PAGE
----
Chapter

Theft And Burglary

Jonathan Burnside

in God, Justice, and Society

Published in print November 2010 | ISBN: 9780199759217
Published online January 2011 | e-ISBN: 9780199827084 | DOI: http://dx.doi.org/10.1093/acprof:oso/9780199759217.003.0009
Theft And Burglary

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This chapter argues that the biblical laws of theft and burglary are excellent illustrations of the need to read biblical law narratively and not semantically. The biblical laws of theft take an objective approach to the question of “who is a thief” by applying objective tests of hot possession and lukewarm possession. These tests are shown to apply both in biblical law and biblical narratives (e.g., the Jacob story and the Joseph cycle). There is a risk that objective tests could lead to individual acts of injustice (as in the Joseph narratives), although the possibility of admitting evidence that would acquit the innocent should not be discounted (cf. the Laws of Hammurabi). Elsewhere in the Bible, the biblical laws of theft are used to expose King David's offences against Uriah the Hittite (which involve murder and adultery). Their use in this context emphasizes the creativity and didacticism of biblical law.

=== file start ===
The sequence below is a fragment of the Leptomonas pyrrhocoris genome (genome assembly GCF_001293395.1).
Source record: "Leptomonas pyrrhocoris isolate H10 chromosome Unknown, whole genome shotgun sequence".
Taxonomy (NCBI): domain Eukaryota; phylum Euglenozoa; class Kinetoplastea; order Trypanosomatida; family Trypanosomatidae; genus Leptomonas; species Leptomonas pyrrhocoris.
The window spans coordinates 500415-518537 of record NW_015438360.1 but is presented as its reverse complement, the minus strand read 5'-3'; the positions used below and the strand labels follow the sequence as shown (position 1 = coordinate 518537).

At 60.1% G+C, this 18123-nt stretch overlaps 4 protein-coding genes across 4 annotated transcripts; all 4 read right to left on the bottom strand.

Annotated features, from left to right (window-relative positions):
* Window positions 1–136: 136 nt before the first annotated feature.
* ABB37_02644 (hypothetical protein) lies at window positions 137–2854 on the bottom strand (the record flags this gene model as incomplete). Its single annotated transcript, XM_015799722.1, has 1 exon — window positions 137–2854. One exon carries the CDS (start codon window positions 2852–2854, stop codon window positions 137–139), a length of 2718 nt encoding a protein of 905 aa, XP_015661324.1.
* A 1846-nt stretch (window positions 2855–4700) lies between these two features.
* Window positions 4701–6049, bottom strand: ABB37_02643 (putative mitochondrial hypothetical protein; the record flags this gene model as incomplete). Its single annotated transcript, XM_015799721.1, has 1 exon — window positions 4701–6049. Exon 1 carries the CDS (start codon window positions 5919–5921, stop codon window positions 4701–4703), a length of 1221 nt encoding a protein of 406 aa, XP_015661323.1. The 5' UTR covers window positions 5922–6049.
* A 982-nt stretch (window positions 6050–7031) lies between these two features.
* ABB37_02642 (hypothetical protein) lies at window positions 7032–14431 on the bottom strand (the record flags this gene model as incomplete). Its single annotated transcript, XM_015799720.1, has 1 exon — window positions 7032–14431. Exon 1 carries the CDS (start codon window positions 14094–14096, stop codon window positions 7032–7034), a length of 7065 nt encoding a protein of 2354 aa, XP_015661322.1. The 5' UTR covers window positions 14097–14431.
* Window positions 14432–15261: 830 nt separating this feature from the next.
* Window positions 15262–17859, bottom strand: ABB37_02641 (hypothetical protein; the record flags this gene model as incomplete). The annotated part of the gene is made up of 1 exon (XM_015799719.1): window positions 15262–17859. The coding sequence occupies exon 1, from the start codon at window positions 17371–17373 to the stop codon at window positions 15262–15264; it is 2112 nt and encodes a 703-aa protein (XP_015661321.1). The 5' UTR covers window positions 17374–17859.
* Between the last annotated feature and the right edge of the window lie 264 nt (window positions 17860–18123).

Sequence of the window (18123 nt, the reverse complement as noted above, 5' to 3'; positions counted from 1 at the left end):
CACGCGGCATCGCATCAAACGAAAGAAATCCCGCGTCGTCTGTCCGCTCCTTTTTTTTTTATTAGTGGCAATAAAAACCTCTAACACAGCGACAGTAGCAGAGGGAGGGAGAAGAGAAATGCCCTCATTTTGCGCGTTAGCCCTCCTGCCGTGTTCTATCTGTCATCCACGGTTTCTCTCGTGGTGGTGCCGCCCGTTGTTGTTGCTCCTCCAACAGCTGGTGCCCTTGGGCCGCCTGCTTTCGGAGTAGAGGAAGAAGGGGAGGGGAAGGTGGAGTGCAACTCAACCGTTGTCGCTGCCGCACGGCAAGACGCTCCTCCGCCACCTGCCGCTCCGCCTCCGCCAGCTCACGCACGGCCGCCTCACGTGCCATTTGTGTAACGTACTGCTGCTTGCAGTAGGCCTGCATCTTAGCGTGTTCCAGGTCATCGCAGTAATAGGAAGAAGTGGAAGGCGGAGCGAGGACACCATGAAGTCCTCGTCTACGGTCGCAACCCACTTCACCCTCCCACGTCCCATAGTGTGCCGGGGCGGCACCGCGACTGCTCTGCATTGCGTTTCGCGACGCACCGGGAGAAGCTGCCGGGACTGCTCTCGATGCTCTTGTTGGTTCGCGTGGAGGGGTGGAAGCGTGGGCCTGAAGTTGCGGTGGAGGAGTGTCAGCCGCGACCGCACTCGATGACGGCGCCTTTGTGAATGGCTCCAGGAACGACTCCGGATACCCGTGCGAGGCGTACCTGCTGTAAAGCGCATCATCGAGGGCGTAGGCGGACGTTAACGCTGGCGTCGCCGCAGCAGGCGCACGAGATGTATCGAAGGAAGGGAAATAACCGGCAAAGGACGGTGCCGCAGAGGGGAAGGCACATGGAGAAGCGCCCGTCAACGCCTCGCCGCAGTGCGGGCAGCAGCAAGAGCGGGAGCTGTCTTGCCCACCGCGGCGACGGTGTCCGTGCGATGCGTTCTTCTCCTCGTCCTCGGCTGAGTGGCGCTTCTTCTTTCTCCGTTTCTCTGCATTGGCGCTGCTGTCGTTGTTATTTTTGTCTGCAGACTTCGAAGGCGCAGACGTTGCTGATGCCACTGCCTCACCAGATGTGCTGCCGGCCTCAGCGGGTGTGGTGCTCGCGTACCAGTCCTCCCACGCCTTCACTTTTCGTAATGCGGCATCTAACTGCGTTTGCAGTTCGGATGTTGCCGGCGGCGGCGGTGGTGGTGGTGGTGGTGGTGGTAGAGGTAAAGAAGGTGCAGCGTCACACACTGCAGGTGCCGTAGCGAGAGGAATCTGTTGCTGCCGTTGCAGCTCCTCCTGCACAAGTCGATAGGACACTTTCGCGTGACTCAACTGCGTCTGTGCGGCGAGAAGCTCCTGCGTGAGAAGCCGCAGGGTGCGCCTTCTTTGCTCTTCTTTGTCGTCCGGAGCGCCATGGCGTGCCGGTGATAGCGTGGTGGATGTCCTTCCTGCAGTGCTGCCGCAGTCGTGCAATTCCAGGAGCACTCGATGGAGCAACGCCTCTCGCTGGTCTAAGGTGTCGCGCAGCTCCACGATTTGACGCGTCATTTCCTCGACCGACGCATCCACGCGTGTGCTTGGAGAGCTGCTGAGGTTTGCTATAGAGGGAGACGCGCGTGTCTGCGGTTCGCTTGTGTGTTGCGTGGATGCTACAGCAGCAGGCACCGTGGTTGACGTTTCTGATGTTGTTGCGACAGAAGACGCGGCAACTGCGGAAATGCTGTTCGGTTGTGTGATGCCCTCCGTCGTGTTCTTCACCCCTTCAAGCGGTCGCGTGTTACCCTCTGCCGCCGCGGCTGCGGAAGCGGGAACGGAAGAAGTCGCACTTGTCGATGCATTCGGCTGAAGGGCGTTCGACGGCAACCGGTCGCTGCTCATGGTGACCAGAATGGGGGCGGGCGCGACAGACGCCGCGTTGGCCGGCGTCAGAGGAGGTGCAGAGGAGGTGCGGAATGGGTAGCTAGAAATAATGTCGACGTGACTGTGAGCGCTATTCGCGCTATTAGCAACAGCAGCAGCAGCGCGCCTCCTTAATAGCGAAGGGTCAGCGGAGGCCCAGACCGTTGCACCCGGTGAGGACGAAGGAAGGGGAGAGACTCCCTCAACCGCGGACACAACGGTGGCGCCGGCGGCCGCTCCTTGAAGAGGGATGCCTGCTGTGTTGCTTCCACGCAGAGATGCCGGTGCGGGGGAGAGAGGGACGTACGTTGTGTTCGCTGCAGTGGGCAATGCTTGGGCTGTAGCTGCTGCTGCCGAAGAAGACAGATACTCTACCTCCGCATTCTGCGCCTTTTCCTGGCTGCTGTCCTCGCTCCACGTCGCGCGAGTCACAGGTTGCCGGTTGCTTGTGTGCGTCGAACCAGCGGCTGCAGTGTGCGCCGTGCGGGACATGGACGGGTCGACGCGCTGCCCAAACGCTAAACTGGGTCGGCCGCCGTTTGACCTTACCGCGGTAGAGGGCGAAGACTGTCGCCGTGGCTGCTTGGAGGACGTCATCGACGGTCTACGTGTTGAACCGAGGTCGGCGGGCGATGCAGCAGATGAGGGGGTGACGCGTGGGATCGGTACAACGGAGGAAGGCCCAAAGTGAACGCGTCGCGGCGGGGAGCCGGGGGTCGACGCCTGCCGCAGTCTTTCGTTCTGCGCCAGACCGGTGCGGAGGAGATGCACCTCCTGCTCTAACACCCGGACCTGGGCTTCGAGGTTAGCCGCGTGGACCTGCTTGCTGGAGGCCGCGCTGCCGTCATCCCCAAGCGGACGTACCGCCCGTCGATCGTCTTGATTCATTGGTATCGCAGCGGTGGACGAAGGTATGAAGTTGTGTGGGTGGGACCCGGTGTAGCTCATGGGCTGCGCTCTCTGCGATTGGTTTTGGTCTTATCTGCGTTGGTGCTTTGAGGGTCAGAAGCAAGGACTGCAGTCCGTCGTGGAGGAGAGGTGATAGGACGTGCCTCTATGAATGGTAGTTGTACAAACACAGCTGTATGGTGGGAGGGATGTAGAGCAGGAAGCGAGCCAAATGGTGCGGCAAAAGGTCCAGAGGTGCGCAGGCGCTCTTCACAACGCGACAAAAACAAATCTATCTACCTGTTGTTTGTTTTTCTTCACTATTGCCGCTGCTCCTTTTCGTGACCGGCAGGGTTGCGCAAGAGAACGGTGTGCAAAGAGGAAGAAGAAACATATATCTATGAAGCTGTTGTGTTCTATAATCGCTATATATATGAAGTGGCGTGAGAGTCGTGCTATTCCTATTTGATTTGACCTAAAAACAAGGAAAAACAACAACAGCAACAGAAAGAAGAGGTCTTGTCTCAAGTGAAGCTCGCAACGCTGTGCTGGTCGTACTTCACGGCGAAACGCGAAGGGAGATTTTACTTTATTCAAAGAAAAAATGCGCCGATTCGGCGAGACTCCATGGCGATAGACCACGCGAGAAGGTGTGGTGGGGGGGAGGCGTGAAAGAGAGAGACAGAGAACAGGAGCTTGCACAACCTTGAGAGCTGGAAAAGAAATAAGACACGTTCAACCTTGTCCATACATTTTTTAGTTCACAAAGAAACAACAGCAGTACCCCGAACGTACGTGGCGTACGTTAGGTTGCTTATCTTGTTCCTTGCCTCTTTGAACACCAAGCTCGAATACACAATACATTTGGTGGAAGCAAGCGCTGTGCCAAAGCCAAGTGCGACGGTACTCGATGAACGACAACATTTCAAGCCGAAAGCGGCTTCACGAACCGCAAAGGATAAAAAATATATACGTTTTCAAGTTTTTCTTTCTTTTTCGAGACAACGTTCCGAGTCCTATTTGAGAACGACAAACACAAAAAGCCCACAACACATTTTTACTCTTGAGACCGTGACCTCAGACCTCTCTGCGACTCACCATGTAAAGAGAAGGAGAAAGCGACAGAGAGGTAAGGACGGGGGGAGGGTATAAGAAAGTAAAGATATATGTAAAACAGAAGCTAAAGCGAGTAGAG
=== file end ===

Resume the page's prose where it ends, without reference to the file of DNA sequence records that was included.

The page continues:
Keywords: adultery; burglary; hot possession; Jacob story; Joseph cycle; King David; Laws of Hammurabi; theft; Uriah the Hittite

Chapter.  15826 words. 

Subjects: Public International Law

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